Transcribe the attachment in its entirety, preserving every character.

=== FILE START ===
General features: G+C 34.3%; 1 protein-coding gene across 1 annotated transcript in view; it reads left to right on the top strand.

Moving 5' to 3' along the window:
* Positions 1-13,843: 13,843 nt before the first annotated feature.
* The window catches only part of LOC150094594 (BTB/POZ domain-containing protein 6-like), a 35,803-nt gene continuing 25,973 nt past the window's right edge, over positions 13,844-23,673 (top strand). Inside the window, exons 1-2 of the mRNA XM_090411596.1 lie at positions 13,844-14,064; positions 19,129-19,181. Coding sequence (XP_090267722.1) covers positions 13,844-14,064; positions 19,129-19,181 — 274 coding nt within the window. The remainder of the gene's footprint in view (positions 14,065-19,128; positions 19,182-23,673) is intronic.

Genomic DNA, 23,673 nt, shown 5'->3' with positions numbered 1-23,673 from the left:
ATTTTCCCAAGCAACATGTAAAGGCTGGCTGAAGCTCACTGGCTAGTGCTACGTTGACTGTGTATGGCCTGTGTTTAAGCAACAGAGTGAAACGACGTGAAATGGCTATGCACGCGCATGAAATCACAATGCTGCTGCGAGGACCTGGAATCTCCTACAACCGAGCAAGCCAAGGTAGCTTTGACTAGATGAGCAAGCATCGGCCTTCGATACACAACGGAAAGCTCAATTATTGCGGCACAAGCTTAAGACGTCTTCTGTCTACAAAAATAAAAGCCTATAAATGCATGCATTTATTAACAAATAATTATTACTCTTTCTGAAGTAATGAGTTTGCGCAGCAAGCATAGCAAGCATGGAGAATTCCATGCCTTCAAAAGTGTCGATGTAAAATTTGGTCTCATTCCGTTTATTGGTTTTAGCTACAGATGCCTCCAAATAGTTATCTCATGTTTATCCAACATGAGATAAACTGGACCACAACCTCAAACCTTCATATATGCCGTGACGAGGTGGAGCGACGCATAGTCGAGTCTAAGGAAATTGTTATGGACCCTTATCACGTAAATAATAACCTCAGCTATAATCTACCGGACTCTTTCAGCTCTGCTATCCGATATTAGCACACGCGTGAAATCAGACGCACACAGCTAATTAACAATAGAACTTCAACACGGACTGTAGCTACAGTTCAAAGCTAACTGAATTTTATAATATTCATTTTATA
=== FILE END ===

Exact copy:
General features: G+C 34.3%; 1 protein-coding gene across 1 annotated transcript in view; it reads left to right on the top strand.

Moving 5' to 3' along the window:
* Positions 1-13,843: 13,843 nt before the first annotated feature.
* The window catches only part of LOC150094594 (BTB/POZ domain-containing protein 6-like), a 35,803-nt gene continuing 25,973 nt past the window's right edge, over positions 13,844-23,673 (top strand). Inside the window, exons 1-2 of the mRNA XM_090411596.1 lie at positions 13,844-14,064; positions 19,129-19,181. Coding sequence (XP_090267722.1) covers positions 13,844-14,064; positions 19,129-19,181 — 274 coding nt within the window. The remainder of the gene's footprint in view (positions 14,065-19,128; positions 19,182-23,673) is intronic.

Genomic DNA, 23,673 nt, shown 5'->3' with positions numbered 1-23,673 from the left:
ATTTTCCCAAGCAACATGTAAAGGCTGGCTGAAGCTCACTGGCTAGTGCTACGTTGACTGTGTATGGCCTGTGTTTAAGCAACAGAGTGAAACGACGTGAAATGGCTATGCACGCGCATGAAATCACAATGCTGCTGCGAGGACCTGGAATCTCCTACAACCGAGCAAGCCAAGGTAGCTTTGACTAGATGAGCAAGCATCGGCCTTCGATACACAACGGAAAGCTCAATTATTGCGGCACAAGCTTAAGACGTCTTCTGTCTACAAAAATAAAAGCCTATAAATGCATGCATTTATTAACAAATAATTATTACTCTTTCTGAAGTAATGAGTTTGCGCAGCAAGCATAGCAAGCATGGAGAATTCCATGCCTTCAAAAGTGTCGATGTAAAATTTGGTCTCATTCCGTTTATTGGTTTTAGCTACAGATGCCTCCAAATAGTTATCTCATGTTTATCCAACATGAGATAAACTGGACCACAACCTCAAACCTTCATATATGCCGTGACGAGGTGGAGCGACGCATAGTCGAGTCTAAGGAAATTGTTATGGACCCTTATCACGTAAATAATAACCTCAGCTATAATCTACCGGACTCTTTCAGCTCTGCTATCCGATATTAGCACACGCGTGAAATCAGACGCACACAGCTAATTAACAATAGAACTTCAACACGGACTGTAGCTACAGTTCAAAGCTAACTGAATTTTATAATATTCATTTTATA